So there's this guy named William Bridges. (That's him up there). He is a change consultant. (What the heck is a change consultant?) Anyway, he most likely worked alongside companies to consider the impacts of hiring and firing. I know what you're thinking, what does this guy have to do with your study of Module C? Well, his thoughts on the processes of change and transition align quite nicely with our study of transition within texts.
Firstly, you need to understand that change and transitions are two different things. The main differences between change and transitions are timing and choice. Changes are external forces which can occur rapidly with or without our consent; for instance, your brother has just killed two people and injured another in a devastating car accident. Your life has now changed forever. This change took an instant. Transitions though, are the internal processes we go through as a result of change. This might be someone's journey to coming to terms with the guilt and pain felt as a result of this accident. This is more of a lengthy process. We know it takes Tom about a year to feel happy and himself again. So, change = fast and transition = slow (usually). Got it?
Change isn't something that comes naturally or easily to most people. Change is uncomfortable. Change often requires hard work. A new habit takes at least 21 days to take effect. Sometimes we embark on a quest for change whilst other times, change is forced upon us. These changes can be positive or negative or both, and have loads of implications for us, those around us and the broader society. Significant change can last a lifetime.
William Bridges knew that in order for people to progress successfully through transitions, they needed to understand what they were feeling and why, and the different phases of their transition. He determined that there are three distinct process people have to go through when making a significant transition within their lives. Thanks Bridges for helping us to build a bridge and get over it! (Sorry, I couldn't help myself).
These are the three phases within Bridges Transition Model:
Entering phase one: Ending, losing and letting go.
You have just said goodbye to part of your life you are familiar with. Somewhere nestled between your comfort zone and your safety net, you are forced to give up a part of your world which has somewhat defined you. For something to change something else has to give, so hand it over! You might experience some emotional turbulence including fear, denial, frustration, anger and sadness, but hang in there it should pass (eventually).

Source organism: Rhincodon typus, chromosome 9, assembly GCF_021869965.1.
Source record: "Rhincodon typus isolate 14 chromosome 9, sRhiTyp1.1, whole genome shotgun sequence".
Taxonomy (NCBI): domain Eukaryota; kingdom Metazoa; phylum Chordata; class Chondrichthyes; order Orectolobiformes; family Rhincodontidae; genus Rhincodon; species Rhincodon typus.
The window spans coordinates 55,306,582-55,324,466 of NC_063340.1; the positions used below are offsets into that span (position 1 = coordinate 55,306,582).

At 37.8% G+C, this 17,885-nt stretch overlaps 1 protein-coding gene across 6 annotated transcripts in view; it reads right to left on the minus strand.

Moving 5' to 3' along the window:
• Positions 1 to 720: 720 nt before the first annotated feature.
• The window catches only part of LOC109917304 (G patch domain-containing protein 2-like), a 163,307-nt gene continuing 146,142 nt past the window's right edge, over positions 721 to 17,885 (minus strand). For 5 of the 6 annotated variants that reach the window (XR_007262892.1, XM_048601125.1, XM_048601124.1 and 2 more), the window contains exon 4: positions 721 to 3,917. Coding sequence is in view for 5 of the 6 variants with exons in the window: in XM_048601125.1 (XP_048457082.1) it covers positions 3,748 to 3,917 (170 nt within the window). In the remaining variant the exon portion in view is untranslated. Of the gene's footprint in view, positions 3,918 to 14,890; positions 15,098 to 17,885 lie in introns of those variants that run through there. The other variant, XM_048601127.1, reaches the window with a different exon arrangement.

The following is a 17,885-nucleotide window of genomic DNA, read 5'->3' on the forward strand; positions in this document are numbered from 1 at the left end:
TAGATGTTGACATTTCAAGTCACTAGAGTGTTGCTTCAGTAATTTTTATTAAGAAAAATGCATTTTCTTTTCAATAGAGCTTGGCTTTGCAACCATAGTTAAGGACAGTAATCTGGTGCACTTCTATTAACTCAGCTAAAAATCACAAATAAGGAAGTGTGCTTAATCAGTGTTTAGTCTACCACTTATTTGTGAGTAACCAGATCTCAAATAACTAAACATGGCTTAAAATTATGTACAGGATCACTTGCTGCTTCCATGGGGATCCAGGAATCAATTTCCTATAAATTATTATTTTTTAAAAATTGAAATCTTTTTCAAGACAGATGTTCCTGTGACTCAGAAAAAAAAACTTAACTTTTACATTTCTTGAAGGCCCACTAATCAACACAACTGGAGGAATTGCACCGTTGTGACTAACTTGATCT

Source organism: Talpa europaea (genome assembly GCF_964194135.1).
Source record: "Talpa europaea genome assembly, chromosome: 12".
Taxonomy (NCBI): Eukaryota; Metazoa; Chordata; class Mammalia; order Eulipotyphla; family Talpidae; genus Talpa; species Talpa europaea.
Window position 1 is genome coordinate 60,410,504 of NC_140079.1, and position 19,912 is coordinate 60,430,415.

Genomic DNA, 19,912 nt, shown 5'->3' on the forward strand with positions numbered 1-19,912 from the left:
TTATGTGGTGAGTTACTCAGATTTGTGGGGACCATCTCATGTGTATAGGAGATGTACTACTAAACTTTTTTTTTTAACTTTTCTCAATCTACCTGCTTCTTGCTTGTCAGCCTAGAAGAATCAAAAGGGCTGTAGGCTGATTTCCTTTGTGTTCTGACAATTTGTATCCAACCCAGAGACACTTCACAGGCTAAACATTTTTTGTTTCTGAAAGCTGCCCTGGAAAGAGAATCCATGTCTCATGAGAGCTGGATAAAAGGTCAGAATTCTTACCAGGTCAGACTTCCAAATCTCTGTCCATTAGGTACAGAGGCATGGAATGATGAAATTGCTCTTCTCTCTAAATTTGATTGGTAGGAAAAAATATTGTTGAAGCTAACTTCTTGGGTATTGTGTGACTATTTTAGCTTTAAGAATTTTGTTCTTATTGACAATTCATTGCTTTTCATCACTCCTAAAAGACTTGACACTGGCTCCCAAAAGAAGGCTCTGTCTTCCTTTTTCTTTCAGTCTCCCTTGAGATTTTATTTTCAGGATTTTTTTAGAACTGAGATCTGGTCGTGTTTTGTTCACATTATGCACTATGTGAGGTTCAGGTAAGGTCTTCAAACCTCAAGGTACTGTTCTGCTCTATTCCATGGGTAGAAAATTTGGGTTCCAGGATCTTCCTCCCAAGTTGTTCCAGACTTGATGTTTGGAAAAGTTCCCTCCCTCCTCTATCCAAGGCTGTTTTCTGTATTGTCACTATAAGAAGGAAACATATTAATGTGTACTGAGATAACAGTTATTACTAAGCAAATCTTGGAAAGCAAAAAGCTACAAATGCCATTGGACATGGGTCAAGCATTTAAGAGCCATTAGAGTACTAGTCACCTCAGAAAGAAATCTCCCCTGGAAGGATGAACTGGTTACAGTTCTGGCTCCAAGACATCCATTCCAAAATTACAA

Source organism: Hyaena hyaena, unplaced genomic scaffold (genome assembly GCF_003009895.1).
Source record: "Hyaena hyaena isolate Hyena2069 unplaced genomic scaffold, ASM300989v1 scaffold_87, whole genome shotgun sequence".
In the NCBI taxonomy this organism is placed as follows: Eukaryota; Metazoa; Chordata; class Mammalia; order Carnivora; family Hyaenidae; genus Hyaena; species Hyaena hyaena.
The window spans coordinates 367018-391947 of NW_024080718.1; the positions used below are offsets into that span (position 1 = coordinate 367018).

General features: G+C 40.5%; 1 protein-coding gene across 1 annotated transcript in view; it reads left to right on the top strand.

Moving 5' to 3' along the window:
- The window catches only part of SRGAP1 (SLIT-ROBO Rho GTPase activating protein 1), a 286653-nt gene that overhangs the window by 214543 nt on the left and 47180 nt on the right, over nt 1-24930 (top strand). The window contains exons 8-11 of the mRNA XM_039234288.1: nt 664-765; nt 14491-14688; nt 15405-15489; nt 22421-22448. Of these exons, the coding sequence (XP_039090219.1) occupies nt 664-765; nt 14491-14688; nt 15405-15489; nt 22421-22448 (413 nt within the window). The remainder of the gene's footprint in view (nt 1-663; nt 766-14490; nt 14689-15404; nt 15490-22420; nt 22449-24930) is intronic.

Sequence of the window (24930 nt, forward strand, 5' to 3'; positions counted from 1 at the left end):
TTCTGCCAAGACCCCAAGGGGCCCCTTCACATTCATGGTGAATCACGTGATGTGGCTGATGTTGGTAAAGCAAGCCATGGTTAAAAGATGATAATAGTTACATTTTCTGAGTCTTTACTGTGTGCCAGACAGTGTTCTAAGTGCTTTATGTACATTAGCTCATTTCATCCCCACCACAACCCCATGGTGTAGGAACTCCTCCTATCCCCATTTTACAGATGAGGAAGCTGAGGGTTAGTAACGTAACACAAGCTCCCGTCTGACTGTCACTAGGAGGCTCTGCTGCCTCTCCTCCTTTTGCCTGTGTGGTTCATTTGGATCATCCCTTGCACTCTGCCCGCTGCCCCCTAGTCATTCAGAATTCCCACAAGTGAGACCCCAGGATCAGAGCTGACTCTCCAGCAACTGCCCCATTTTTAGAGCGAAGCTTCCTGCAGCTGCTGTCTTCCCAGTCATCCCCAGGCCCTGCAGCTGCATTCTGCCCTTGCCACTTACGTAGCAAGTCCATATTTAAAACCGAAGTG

Progressing to phase two: The neutral zone.
Are we there yet? You will ask. This is the awkward limbo between the old and the new. We can't completely let go of our past and we feel uncertain in this foreign space we find ourselves. We may resent our lives, become anxious about our ability to move on and sceptical about the future. It is important to gain a sense of direction and work towards our personal goals as we venture into this new world. Look to the future, even if you don't think it is close ahead.
Completing your final mission phase three: The new beginning.
Congratulations! You are rebooted. A new and improved version of yourself. The fear and uncertainty seem to melt away as you gain a deepened sense of acceptance and energy. You have likely had a shift in attitudes, beliefs and gained new knowledge and ideas about yourself, others and the world. But don't chillax too much, it's important to remain focused on new goals and sustaining this positive outlook.
Mission complete... for now.
So what does this Bridges guy and his fancy transition model have to do with my study of this module you may ask? Well, you may wish to apply the phases of this model to texts studied within Module C. It should help you to better appreciate the difficult nature of transitions and how significant change usually takes a while to achieve.
- How is change provoked for characters within your texts? Is change a process sought or forced upon them?
- How do characters respond to this initial change? What emotions do they experience as a result of this catalyst?
- How do characters approach their transitions to change? Are there strategies or goals put in place to help them to let go of their past?
- What setbacks or obstacles obstruct the characters from moving on? Are there personal or social factors inhibiting their transformation?
- How do characters achieve a transition or transformation? What are the consequences of their development?
- What have the characters come to understand about themselves, others and their place within the world as a result of their transitions?